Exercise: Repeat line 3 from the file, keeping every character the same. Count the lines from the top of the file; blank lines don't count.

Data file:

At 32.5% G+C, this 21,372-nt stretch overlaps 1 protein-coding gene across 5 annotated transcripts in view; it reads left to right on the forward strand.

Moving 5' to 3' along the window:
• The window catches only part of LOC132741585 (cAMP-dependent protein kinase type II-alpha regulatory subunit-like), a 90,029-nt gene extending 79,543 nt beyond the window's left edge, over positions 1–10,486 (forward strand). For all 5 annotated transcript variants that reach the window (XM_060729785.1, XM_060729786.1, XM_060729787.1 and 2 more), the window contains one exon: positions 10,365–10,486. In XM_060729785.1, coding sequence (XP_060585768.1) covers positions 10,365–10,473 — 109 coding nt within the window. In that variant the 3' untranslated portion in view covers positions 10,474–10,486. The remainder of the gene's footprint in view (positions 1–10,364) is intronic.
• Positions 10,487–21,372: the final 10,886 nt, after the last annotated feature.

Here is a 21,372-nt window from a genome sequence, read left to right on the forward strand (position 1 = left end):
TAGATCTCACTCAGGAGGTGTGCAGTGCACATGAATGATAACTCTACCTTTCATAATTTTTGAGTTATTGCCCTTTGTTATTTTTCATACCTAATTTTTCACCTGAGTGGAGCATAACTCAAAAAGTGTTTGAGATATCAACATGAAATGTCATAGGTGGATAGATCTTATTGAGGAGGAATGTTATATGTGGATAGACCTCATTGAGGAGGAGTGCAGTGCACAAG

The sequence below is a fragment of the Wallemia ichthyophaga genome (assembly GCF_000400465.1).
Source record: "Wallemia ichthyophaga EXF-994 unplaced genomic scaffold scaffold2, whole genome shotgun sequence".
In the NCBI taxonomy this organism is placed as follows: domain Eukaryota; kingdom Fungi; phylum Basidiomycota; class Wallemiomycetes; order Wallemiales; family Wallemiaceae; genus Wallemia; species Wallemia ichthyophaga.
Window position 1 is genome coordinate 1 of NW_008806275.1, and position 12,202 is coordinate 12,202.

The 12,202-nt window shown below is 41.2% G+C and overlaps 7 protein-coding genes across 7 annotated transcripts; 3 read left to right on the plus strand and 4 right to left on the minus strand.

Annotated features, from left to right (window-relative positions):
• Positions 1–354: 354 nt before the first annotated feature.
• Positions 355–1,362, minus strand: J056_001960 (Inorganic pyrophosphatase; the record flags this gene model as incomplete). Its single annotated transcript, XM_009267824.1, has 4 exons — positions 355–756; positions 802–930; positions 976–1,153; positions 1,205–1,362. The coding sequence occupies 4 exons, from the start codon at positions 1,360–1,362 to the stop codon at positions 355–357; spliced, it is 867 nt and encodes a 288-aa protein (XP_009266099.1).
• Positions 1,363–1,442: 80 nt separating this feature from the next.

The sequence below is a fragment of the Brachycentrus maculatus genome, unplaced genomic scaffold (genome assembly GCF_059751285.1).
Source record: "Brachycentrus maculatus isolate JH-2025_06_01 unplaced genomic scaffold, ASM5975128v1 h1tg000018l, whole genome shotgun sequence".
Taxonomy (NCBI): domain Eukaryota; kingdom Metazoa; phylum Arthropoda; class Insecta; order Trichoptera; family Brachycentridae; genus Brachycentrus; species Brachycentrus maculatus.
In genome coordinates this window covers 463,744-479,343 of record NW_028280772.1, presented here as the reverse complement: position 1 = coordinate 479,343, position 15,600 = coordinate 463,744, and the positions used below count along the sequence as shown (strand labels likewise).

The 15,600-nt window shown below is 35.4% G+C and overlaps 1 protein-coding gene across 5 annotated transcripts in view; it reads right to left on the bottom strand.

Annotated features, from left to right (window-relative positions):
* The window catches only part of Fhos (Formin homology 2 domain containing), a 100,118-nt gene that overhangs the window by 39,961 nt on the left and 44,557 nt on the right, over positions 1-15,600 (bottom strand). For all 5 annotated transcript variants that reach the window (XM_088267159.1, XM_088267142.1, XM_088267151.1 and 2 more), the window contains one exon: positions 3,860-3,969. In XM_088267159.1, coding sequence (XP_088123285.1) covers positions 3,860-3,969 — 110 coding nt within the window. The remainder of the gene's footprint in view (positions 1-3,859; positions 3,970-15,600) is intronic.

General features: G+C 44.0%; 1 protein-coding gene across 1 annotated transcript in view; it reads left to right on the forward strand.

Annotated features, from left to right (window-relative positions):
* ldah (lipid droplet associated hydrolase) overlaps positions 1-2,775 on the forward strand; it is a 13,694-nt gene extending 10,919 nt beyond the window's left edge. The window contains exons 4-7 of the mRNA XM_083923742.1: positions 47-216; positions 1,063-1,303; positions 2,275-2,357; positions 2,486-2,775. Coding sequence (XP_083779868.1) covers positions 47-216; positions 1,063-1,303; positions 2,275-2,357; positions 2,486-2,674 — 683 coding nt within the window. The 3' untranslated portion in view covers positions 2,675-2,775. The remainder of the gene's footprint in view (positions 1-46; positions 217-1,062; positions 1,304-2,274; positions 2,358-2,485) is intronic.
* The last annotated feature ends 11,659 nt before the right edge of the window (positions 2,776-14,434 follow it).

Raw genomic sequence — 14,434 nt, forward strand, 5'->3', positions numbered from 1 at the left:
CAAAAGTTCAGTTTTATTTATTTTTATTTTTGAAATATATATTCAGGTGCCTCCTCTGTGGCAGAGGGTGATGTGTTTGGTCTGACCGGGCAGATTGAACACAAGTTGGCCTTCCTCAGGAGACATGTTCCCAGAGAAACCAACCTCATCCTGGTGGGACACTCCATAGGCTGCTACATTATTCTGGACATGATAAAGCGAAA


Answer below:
• The window catches only part of LOC132741585 (cAMP-dependent protein kinase type II-alpha regulatory subunit-like), a 90,029-nt gene extending 79,543 nt beyond the window's left edge, over positions 1–10,486 (forward strand). For all 5 annotated transcript variants that reach the window (XM_060729785.1, XM_060729786.1, XM_060729787.1 and 2 more), the window contains one exon: positions 10,365–10,486. In XM_060729785.1, coding sequence (XP_060585768.1) covers positions 10,365–10,473 — 109 coding nt within the window. In that variant the 3' untranslated portion in view covers positions 10,474–10,486. The remainder of the gene's footprint in view (positions 1–10,364) is intronic.